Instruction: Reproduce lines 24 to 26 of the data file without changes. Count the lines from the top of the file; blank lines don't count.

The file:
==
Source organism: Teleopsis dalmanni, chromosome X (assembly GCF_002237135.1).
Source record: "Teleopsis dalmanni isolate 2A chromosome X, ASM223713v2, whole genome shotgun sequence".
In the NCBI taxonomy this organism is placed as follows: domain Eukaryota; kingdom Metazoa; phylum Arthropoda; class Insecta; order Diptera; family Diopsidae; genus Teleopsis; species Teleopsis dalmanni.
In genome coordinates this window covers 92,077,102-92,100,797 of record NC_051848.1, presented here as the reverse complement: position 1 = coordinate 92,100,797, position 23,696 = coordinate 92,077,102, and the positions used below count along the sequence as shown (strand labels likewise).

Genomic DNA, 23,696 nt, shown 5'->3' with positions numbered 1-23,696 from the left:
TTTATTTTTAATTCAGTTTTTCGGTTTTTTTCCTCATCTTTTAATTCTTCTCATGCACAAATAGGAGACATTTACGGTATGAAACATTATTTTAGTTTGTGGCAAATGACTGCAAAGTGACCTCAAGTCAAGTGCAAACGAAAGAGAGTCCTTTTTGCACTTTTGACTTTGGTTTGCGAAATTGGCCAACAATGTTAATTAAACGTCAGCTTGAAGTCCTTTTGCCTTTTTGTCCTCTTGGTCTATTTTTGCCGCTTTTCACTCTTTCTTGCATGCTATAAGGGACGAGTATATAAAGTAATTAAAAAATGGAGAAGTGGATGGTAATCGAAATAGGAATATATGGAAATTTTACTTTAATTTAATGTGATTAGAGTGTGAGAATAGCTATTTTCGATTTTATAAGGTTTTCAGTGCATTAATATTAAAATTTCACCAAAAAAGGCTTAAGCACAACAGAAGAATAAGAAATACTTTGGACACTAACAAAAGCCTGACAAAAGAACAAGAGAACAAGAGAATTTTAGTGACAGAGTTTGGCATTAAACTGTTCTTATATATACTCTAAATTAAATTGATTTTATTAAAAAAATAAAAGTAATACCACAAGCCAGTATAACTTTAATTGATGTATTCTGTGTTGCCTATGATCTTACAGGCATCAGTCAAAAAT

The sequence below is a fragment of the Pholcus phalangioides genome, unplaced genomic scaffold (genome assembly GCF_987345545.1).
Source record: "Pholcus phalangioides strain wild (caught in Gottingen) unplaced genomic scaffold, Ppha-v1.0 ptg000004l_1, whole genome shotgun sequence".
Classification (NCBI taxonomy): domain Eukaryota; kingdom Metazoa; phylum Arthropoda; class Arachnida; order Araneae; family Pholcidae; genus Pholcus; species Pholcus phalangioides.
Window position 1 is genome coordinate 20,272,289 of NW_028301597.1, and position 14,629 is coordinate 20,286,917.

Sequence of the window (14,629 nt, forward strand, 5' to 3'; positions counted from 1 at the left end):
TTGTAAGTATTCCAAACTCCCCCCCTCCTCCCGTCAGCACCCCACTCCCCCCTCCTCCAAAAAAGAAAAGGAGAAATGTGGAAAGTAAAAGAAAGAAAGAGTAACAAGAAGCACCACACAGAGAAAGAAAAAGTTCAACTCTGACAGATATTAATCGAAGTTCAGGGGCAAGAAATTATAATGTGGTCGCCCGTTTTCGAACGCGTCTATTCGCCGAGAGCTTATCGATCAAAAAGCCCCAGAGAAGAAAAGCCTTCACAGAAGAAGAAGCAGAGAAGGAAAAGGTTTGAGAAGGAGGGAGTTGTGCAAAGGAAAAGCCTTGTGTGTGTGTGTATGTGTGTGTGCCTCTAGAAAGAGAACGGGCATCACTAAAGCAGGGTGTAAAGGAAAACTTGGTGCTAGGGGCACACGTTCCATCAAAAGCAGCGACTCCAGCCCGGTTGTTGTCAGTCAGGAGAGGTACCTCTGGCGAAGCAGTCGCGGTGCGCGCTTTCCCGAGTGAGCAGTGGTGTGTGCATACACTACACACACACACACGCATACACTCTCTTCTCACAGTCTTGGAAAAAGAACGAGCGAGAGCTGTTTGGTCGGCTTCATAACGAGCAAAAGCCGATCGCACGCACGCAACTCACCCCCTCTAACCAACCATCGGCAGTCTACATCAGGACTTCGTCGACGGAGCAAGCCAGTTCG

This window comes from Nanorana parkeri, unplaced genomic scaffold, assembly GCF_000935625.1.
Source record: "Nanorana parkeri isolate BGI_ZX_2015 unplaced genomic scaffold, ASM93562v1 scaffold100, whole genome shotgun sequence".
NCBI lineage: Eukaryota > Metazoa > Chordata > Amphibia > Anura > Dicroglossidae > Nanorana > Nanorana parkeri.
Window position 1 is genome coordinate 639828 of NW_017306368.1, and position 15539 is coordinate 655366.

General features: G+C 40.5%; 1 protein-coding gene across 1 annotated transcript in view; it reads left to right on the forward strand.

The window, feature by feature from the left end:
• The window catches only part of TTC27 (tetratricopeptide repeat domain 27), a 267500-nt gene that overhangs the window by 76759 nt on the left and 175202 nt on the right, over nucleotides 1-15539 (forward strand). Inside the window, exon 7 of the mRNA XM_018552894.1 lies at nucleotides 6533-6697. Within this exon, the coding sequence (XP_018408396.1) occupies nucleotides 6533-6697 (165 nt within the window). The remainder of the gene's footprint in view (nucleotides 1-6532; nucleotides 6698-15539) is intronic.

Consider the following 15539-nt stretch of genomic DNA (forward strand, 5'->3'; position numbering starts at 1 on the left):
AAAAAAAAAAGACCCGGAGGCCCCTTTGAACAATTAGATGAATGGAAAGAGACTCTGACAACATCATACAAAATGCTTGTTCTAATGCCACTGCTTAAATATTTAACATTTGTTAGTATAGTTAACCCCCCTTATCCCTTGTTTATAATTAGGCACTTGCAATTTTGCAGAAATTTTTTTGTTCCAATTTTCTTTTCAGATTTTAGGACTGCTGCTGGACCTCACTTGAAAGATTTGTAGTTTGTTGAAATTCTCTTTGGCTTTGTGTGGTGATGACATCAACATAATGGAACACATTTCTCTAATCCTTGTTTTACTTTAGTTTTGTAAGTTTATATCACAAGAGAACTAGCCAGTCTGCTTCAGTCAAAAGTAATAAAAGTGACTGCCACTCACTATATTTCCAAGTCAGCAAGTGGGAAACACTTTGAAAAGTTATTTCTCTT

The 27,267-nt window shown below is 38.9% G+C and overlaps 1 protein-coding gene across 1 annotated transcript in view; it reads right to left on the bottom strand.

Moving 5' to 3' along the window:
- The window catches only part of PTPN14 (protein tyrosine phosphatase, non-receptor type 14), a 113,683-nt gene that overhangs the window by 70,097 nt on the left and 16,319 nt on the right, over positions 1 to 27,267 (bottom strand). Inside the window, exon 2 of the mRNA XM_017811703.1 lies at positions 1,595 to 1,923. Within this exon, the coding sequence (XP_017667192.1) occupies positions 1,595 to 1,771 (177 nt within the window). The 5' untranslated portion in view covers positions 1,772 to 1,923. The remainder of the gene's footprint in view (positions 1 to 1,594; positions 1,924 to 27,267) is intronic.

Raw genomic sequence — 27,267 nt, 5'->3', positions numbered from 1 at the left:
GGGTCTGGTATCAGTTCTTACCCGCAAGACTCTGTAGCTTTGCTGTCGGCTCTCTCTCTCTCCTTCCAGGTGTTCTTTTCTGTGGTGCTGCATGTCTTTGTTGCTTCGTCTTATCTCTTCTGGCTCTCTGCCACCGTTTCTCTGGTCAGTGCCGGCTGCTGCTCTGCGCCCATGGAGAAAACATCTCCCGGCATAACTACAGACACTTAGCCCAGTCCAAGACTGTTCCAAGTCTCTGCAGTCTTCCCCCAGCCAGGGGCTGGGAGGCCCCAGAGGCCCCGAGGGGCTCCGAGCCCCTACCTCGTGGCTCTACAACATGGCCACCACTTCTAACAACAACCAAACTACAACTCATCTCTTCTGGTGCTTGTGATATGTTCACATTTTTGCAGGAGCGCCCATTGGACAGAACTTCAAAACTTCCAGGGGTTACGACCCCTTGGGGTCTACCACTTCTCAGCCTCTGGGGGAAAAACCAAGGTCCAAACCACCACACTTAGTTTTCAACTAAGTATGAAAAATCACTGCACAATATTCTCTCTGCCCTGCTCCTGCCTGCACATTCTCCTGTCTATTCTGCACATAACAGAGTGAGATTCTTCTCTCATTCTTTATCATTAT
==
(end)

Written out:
- The window catches only part of PTPN14 (protein tyrosine phosphatase, non-receptor type 14), a 113,683-nt gene that overhangs the window by 70,097 nt on the left and 16,319 nt on the right, over positions 1 to 27,267 (bottom strand). Inside the window, exon 2 of the mRNA XM_017811703.1 lies at positions 1,595 to 1,923. Within this exon, the coding sequence (XP_017667192.1) occupies positions 1,595 to 1,771 (177 nt within the window). The 5' untranslated portion in view covers positions 1,772 to 1,923. The remainder of the gene's footprint in view (positions 1 to 1,594; positions 1,924 to 27,267) is intronic.

Raw genomic sequence — 27,267 nt, 5'->3', positions numbered from 1 at the left:
GGGTCTGGTATCAGTTCTTACCCGCAAGACTCTGTAGCTTTGCTGTCGGCTCTCTCTCTCTCCTTCCAGGTGTTCTTTTCTGTGGTGCTGCATGTCTTTGTTGCTTCGTCTTATCTCTTCTGGCTCTCTGCCACCGTTTCTCTGGTCAGTGCCGGCTGCTGCTCTGCGCCCATGGAGAAAACATCTCCCGGCATAACTACAGACACTTAGCCCAGTCCAAGACTGTTCCAAGTCTCTGCAGTCTTCCCCCAGCCAGGGGCTGGGAGGCCCCAGAGGCCCCGAGGGGCTCCGAGCCCCTACCTCGTGGCTCTACAACATGGCCACCACTTCTAACAACAACCAAACTACAACTCATCTCTTCTGGTGCTTGTGATATGTTCACATTTTTGCAGGAGCGCCCATTGGACAGAACTTCAAAACTTCCAGGGGTTACGACCCCTTGGGGTCTACCACTTCTCAGCCTCTGGGGGAAAAACCAAGGTCCAAACCACCACACTTAGTTTTCAACTAAGTATGAAAAATCACTGCACAATATTCTCTCTGCCCTGCTCCTGCCTGCACATTCTCCTGTCTATTCTGCACATAACAGAGTGAGATTCTTCTCTCATTCTTTATCATTAT